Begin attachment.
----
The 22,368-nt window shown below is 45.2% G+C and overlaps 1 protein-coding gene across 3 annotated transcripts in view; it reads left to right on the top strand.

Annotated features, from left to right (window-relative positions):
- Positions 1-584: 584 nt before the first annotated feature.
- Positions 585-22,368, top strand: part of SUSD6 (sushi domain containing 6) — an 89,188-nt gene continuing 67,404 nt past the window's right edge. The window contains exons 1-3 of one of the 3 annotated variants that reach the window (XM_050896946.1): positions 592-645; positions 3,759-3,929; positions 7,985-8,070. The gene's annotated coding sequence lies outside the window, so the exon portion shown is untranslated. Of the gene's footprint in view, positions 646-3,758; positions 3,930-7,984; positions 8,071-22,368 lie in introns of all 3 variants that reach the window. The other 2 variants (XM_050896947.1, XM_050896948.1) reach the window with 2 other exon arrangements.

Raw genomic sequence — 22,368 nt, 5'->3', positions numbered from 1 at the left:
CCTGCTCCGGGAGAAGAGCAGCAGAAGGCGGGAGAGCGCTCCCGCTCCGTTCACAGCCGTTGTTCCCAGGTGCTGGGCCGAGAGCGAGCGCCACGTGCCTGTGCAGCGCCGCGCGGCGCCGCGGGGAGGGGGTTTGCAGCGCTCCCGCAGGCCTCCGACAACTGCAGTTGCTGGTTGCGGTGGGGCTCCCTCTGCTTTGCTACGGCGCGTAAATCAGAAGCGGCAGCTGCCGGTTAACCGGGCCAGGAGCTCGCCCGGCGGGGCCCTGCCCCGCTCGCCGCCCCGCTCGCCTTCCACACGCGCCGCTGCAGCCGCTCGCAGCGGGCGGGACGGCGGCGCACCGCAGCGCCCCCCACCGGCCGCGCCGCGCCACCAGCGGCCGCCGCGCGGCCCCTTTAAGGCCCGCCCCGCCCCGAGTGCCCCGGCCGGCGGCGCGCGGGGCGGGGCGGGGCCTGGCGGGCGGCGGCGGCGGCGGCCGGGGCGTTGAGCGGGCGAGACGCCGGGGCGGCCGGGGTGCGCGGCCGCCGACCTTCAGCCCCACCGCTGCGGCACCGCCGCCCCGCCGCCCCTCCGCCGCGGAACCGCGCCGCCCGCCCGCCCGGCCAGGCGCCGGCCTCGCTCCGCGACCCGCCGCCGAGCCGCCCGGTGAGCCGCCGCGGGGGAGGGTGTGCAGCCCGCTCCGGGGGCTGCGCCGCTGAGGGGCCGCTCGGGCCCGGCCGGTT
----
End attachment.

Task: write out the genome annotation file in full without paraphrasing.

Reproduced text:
The 22,368-nt window shown below is 45.2% G+C and overlaps 1 protein-coding gene across 3 annotated transcripts in view; it reads left to right on the top strand.

Annotated features, from left to right (window-relative positions):
- Positions 1-584: 584 nt before the first annotated feature.
- Positions 585-22,368, top strand: part of SUSD6 (sushi domain containing 6) — an 89,188-nt gene continuing 67,404 nt past the window's right edge. The window contains exons 1-3 of one of the 3 annotated variants that reach the window (XM_050896946.1): positions 592-645; positions 3,759-3,929; positions 7,985-8,070. The gene's annotated coding sequence lies outside the window, so the exon portion shown is untranslated. Of the gene's footprint in view, positions 646-3,758; positions 3,930-7,984; positions 8,071-22,368 lie in introns of all 3 variants that reach the window. The other 2 variants (XM_050896947.1, XM_050896948.1) reach the window with 2 other exon arrangements.

Raw genomic sequence — 22,368 nt, 5'->3', positions numbered from 1 at the left:
CCTGCTCCGGGAGAAGAGCAGCAGAAGGCGGGAGAGCGCTCCCGCTCCGTTCACAGCCGTTGTTCCCAGGTGCTGGGCCGAGAGCGAGCGCCACGTGCCTGTGCAGCGCCGCGCGGCGCCGCGGGGAGGGGGTTTGCAGCGCTCCCGCAGGCCTCCGACAACTGCAGTTGCTGGTTGCGGTGGGGCTCCCTCTGCTTTGCTACGGCGCGTAAATCAGAAGCGGCAGCTGCCGGTTAACCGGGCCAGGAGCTCGCCCGGCGGGGCCCTGCCCCGCTCGCCGCCCCGCTCGCCTTCCACACGCGCCGCTGCAGCCGCTCGCAGCGGGCGGGACGGCGGCGCACCGCAGCGCCCCCCACCGGCCGCGCCGCGCCACCAGCGGCCGCCGCGCGGCCCCTTTAAGGCCCGCCCCGCCCCGAGTGCCCCGGCCGGCGGCGCGCGGGGCGGGGCGGGGCCTGGCGGGCGGCGGCGGCGGCGGCCGGGGCGTTGAGCGGGCGAGACGCCGGGGCGGCCGGGGTGCGCGGCCGCCGACCTTCAGCCCCACCGCTGCGGCACCGCCGCCCCGCCGCCCCTCCGCCGCGGAACCGCGCCGCCCGCCCGCCCGGCCAGGCGCCGGCCTCGCTCCGCGACCCGCCGCCGAGCCGCCCGGTGAGCCGCCGCGGGGGAGGGTGTGCAGCCCGCTCCGGGGGCTGCGCCGCTGAGGGGCCGCTCGGGCCCGGCCGGTT